Thursday, July 26, 2007

The great Iraqi bate and switch

Am I crazy or do I remember hearing General David Petraeus saying last March that by mid-summer he'd have some sort of an idea of how well the Surge was going in Iraq? Now that we're into mid-summer and well over 500 dead soldiers into it, statements from the commanders over there and W. & Co. over here, seem to be saying it's much too early to make any hasty judgments about the Surge. (My gosh, the last brigade just got there!)

A couple of days ago, on the heels of the release of an interim report-card on the Surge -- which showed absolutely no progress being made by the Iraqis to kiss and make up -- Lt. General Raymond Odierno said that -- contrary to the blue skies his boss was selling in January -- he'd need "at least until November" to figure out if things were really going well or not. He claims there's so much "significant success" going on in Iraq that he wants to make sure it's not "just a blip" and, naturally, he can't do that until November. [NYT]

Of course, the military will still be reporting to Congress on the progress of the Surge on September 15th -- Odierno says "there is no intention to push our reporting requirement beyond September" -- but the catch is, anything it says won't be worth the paper its written on (this is what happens when you allow the generals to write their own report cards).

The fact I don't see most folks getting is that the general's idea of the significance of the report is radically different from the impression they left us and the Congress with at the beginning of this whole Surge scam. I thought the idea was that by September we'd know one way or the other how this massive build up of troop strength had affected the situation in Iraq and then we'd either be moving on to Plan-B -- or moving out.

Almost a week after Odierno's November prediction, AP reported that a new "revised" military plan has US troops staying on in Iraq at present levels until the summer of 2008 and finally turning security duties over to the Iraqis some time in 2009.

That is a bit longer than Odierno said he'd need, isn't it? And didn't Ambassador Ryan Crocker tell Senator Richard Lugar last Friday that there was no planning going on in the National Security Council, State Department or Pentagon for a revised strategy in Iraq? In response to Lugar's inquiry about rumors of such plans, he said: "I am not aware of these efforts and my whole focus is involved in the implementation of Plan A." [Uh huh.]

That was last week, though, the sands of Iraq keep shifting. Am I the only one who sees a bait and switch in the making?

The writing is on the wall and it's 'murder.'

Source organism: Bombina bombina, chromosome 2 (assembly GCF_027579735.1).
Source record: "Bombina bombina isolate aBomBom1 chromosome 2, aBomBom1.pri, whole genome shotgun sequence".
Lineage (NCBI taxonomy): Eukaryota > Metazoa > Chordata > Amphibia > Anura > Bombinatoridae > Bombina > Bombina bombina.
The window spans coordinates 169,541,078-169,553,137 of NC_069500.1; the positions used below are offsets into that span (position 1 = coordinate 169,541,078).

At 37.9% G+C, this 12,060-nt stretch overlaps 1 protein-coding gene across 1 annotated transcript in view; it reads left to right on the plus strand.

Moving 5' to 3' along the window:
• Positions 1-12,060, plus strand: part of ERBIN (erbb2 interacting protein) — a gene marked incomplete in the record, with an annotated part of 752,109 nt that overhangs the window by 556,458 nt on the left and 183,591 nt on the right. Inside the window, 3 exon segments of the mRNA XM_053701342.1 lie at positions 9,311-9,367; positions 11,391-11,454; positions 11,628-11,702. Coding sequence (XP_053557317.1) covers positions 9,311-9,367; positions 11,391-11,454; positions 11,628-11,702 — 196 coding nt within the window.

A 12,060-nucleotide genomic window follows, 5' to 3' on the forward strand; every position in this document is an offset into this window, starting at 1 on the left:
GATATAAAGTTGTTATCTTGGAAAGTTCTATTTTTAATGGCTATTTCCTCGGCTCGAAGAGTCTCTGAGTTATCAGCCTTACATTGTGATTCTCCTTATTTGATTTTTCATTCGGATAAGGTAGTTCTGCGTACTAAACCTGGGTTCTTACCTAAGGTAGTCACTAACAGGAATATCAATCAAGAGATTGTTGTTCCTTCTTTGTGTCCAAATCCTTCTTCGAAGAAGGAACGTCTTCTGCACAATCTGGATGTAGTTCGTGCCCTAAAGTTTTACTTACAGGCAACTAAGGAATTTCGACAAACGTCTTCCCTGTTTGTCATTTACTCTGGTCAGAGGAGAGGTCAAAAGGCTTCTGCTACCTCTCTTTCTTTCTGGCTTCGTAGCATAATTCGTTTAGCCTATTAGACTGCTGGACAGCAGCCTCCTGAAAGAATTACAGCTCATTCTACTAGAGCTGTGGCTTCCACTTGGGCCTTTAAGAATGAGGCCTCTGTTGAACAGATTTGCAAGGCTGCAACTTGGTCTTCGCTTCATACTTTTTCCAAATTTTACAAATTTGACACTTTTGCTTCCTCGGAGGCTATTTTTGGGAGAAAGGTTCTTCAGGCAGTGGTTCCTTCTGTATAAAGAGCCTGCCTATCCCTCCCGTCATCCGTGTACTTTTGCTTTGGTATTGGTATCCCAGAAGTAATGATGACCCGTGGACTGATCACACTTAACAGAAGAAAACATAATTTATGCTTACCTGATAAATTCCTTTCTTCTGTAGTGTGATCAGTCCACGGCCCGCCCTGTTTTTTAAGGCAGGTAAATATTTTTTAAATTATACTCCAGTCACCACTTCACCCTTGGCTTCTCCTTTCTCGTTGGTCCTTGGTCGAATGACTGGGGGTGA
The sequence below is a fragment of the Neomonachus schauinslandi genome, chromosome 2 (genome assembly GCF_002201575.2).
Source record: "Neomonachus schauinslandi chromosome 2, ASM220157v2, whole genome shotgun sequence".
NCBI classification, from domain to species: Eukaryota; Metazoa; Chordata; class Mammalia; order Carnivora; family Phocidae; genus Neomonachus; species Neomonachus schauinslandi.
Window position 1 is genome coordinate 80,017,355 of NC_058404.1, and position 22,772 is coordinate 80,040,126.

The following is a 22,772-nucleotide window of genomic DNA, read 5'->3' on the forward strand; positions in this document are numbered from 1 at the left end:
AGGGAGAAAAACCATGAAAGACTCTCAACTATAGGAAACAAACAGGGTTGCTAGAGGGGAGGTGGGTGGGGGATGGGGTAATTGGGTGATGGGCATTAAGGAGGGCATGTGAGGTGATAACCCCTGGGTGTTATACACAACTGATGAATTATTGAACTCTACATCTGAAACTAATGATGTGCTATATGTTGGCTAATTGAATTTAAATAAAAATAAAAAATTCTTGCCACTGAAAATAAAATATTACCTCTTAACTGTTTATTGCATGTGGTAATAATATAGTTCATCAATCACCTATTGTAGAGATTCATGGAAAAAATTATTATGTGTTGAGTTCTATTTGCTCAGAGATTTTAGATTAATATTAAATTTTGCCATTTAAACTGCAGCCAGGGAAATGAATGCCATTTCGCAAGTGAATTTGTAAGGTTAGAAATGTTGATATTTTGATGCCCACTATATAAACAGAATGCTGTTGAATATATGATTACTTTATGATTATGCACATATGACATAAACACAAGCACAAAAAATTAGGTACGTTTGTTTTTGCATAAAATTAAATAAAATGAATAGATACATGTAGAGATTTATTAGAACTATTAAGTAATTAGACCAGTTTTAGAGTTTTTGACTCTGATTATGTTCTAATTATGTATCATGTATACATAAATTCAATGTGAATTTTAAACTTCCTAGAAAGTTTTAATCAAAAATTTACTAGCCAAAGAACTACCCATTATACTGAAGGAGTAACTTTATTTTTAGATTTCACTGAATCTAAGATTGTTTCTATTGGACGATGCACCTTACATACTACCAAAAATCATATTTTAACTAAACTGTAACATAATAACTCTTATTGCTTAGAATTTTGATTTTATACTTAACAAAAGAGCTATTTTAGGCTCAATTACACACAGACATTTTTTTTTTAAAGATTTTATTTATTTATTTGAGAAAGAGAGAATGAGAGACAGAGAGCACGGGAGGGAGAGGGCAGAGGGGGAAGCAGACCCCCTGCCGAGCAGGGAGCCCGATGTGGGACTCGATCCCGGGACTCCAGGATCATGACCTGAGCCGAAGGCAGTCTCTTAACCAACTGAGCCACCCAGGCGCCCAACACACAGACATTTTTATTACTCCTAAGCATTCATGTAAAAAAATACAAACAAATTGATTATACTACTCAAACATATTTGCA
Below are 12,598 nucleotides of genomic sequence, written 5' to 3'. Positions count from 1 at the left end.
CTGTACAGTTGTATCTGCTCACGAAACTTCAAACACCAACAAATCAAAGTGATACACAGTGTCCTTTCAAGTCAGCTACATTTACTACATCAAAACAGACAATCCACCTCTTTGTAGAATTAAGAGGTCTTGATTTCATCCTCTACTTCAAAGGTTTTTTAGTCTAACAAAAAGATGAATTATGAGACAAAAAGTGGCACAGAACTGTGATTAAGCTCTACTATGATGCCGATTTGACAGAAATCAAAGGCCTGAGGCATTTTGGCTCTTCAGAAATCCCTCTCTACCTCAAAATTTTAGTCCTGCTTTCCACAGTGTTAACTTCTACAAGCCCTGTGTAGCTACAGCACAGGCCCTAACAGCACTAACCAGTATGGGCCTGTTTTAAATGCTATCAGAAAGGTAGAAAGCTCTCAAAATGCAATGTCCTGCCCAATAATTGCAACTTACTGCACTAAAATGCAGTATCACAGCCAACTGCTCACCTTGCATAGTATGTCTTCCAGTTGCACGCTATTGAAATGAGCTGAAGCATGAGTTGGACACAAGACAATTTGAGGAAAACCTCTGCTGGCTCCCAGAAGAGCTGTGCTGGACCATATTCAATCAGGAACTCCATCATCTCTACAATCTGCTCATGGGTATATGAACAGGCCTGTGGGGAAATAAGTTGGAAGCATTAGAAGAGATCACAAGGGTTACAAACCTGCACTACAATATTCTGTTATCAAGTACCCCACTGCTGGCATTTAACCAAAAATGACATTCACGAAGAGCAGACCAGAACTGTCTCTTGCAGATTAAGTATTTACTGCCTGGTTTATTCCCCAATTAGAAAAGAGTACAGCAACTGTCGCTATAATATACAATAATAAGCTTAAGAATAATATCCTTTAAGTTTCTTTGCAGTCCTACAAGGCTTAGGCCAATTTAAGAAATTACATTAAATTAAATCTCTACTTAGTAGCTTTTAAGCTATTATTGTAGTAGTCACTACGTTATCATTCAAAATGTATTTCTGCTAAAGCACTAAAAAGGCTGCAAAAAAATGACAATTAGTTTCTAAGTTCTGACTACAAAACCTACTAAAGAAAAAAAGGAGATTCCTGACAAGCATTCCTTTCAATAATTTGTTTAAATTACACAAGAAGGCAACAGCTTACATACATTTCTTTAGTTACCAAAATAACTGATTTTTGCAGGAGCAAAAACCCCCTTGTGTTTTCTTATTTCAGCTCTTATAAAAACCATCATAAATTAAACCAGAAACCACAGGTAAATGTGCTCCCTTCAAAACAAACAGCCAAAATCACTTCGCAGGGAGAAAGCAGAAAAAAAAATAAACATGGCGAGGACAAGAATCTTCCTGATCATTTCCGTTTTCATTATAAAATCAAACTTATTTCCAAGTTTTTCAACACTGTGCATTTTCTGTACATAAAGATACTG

I would expect the generals to be focused on getting the job done, which is what they do so well, and perhaps they really feel they need more time, but their time has run out. Even Senate minority leader Mitch McConnell says, "I think the key time for the vast majority my members is September, and it certainly is for me."

The writing is on the wall; 65% of Americans have lost faith in the president's ability to conduct this war and there are 22 Republican Senate seats up for grabs in just over a year. You'd be hard pressed to find many Republican Senators savoring the prospect of going back to their home states next summer trying to explain why our troops are still dying in Iraq, a year and a half after the Surge began.

In my opinion, the generals are forgetting a fundamental maxim of the modern American all volunteer Army, which arose out of the ashes of Vietnam: 'Never fight a war without public support.' The other rules they've already violated, with the assistance of the skilled arm-chair generalship of Rummy and Wolfy are: 'Don't go into a conflict without overwhelming force' and 'Have an exit strategy.'

From a military standpoint, waging this war any longer is not a viable option. Public support at home has evaporated, equipment and personnel are at the breaking point, and the continuation of aggressive military action only results in digging the hole deeper, making the inevitable withdrawal that much bloodier.

The Republicans in Congress can afford to posture for their ever shrinking base and obstruct the will of the American people at the cost of many hundreds of more young Americans coming home in body bags -- and many thousands more on crutches and in wheelchairs -- but for general officers like David Petraeus and Raymond Odierno, who are honor bound to protect those under their command, prosecuting this war any further is simply murder.


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